How to make Pommel (Round Wrap Method)

A well built pommel is essential for a weapon’s safety, control, balance, and appearance.  The Round Method (sometimes known as the Wrap Method) is simple to create, very durable, and can look impressive.  The most basic form is a fairly plain cylinder, but a little extra effort can produce the classic “scent-stopper” pommel.  Feel free to experiment.  After the cover, a pommel is the easiest part of a weapon to replace.  This tutorial uses a step by step approach to wrapping and capping a pommel. believes this creates a more durable pommel than simply double wrapping, then double capping.  Many people prefer to add pommels before grips, since you can then tape the pommel directly to the bare core.

Some of the needed materials


  • Foam.  Most of the pommel should use the classic “blue foam” or equivalent, although a more dense foam may be useful for the first pommel cap.  Try and save foam scraps for pommels, as you won’t need many large pieces.
  • An adhesive.  Foamsmithing recommends double sided carpet tape, but DAP contact cement or spray glue work well.
  • A strong tape.  You can use athletic tape for this, but strapping/packing tape is probably superior.  Duct tape is also appropriate.
  • Athletic/cloth tape to cover the pommel


1. Make sure you have enough space to attach the pommel.  Although more is recommended, you’ll need at least 1.5″ of exposed core.   Try and minimize the amount of tape where you’ll be attaching the pommel.  The less between the foam and the core the better the attachment.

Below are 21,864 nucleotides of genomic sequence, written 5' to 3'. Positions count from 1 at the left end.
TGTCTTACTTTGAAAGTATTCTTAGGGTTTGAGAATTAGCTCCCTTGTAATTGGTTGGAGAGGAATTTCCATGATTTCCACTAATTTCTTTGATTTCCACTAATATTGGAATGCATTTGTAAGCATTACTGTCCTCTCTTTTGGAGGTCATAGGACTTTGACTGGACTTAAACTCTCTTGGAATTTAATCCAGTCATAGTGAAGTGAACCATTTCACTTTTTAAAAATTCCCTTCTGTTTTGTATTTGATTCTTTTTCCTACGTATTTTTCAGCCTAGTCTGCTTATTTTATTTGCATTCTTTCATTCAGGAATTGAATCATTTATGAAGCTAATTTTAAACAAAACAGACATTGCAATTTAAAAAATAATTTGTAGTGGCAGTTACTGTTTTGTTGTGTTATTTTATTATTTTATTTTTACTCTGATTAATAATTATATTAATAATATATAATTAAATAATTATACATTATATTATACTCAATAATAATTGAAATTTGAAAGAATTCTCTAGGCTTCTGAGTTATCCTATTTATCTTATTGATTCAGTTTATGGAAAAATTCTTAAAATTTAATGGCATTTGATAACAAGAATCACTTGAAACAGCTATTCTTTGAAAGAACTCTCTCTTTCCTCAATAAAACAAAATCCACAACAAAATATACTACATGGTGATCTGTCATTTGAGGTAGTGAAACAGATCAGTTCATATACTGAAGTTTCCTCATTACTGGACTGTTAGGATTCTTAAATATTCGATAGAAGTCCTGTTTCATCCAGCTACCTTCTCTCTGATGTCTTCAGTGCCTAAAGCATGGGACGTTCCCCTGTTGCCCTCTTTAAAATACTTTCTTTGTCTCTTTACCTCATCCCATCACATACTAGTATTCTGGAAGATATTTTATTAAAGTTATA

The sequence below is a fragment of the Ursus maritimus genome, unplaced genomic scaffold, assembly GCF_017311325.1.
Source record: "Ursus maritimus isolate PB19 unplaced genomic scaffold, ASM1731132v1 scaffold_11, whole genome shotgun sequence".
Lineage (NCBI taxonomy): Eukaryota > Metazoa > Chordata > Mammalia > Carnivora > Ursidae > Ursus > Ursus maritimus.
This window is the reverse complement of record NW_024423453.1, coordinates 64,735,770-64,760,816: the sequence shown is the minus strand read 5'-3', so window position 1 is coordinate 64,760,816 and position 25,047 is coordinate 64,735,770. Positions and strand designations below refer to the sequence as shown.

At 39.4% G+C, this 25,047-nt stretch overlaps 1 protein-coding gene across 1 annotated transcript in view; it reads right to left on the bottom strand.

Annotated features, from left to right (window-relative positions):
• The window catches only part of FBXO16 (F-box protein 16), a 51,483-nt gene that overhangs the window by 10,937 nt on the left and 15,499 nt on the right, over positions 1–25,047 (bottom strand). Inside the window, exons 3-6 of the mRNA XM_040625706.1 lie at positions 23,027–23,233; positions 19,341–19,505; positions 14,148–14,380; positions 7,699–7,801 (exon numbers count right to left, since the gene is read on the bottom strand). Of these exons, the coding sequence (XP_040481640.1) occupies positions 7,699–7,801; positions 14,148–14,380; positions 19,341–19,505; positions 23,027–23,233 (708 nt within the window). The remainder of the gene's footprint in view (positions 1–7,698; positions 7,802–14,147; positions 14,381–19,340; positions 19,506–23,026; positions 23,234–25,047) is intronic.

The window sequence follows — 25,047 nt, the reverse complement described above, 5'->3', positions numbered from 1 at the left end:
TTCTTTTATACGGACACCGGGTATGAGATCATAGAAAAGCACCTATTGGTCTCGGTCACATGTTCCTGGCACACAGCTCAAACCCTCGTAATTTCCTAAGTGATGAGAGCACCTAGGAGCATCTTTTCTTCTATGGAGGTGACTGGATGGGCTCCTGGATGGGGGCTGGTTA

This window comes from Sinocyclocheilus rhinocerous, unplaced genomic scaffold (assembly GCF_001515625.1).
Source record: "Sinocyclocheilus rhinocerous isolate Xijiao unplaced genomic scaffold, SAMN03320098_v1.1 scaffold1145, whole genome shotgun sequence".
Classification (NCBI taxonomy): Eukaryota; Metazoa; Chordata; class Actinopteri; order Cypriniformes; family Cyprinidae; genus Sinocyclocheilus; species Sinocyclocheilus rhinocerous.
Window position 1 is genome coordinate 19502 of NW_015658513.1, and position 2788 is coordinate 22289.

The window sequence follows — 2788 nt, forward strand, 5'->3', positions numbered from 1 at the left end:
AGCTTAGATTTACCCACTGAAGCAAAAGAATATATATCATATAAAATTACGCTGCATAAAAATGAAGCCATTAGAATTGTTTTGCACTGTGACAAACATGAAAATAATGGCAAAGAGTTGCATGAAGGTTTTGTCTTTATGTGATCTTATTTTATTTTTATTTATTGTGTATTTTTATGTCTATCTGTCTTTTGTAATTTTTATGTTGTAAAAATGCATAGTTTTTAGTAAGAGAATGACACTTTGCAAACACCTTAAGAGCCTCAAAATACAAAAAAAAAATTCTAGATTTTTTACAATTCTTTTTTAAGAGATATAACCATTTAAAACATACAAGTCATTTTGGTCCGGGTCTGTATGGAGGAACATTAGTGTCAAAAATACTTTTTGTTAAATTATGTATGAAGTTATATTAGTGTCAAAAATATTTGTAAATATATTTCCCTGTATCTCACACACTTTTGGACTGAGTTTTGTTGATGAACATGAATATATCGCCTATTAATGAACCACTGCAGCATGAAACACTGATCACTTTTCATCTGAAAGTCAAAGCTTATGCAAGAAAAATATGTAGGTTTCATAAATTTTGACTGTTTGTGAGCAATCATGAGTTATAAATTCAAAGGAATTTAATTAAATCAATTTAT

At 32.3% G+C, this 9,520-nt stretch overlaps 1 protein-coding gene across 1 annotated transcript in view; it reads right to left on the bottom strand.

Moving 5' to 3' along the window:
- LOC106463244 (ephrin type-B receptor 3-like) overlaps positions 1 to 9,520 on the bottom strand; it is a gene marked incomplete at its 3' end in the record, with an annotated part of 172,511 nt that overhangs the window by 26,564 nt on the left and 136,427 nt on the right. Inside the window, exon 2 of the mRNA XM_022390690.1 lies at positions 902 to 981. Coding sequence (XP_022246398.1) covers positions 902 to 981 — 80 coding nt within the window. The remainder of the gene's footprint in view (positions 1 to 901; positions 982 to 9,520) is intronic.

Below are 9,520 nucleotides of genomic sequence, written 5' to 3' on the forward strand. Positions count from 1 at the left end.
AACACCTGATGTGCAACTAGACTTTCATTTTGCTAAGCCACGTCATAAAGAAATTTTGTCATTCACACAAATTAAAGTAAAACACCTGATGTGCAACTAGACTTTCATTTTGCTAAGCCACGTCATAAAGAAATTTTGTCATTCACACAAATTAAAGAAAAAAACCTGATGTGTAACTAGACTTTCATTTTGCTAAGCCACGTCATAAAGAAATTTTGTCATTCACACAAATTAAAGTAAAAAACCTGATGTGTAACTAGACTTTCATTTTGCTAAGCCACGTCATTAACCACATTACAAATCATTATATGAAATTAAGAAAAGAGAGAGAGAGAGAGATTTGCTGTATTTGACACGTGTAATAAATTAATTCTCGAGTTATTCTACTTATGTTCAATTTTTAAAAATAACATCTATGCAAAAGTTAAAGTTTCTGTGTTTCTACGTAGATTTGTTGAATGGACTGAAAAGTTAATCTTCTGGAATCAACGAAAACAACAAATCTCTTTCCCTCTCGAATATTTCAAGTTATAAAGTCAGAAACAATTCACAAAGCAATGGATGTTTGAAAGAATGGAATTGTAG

2. Cut a strip of foam about 4″ long, with a height equal to the exposed core.  Bevel one end (cut it at a 45 degree angle).  Apply your adhesive to the foam strip, as well as the beveled end.  If you’re using glue, remember to wait for it to tack up before proceeding.

Step 3 completed, step 4 in progress.

3. Starting with the beveled end, wrap the foam around the core securely.  It doesn’t need to be wrapped down tightly, but it should be even and snug.  If you’re worried about the foam coming unglued, you should wrap a strip or two of packing tape around the unfinished pommel.  The end of the foam should be even with the end of the core.  If not, you can trim it down.  You’ll also need to trim down the edge of your strip where it adheres to the beveled foam underneath it.  You want a nice even ring of foam.

The completed pommel before cloth taping.

4. Cut a small piece to cap the pommel.  You’ll need an even end to the pommel for this to adhere correctly.  Use double sided tape or glue as normal.  It is generally useful to cut one larger than you need, and trim it down after you’ve attached it.  Scissors work for trimming down the foam, but a knife can give you more precision.

A completed pommel.

5. It’s time for your second wrap layer.  Repeat steps 2 and 3 with a longer piece of foam.  You’ll want to end even with the cap piece you added in step 4.  If you’re looking to create a “scent-stopper” look, you may want to make this piece shorter so the pommel expands from the narrow handle.  Later you can trim down these foam “steps” into a smooth curve.

6. Its time to add a second cap of foam, in the same manner as step 4.  If you’re using a .5″ core, this cap should end up slightly over 2″ wide, and thus meet eye safety requirements.  If not, you’ll need to add another ring and cap of foam, just repeat steps 5 and 6 until its wide enough.  Spears or other polearms may require a larger  pommel wider for safety.

7. Use a strip or two of strong tape to keep the wrap secured tightly.  The rest you can do with cloth tape.  Tape down from the top of the pommel parallel with the core.  Make an “X” across the end, then fill in the gaps.  You’ll want the tape to extend down past the end of the pommel and onto the grip (or bare core) Don’t tape down too hard, or else you might compress the foam past the 2″ eye safety template.  After that, use a spiral wrap around the pommel to finish things off.

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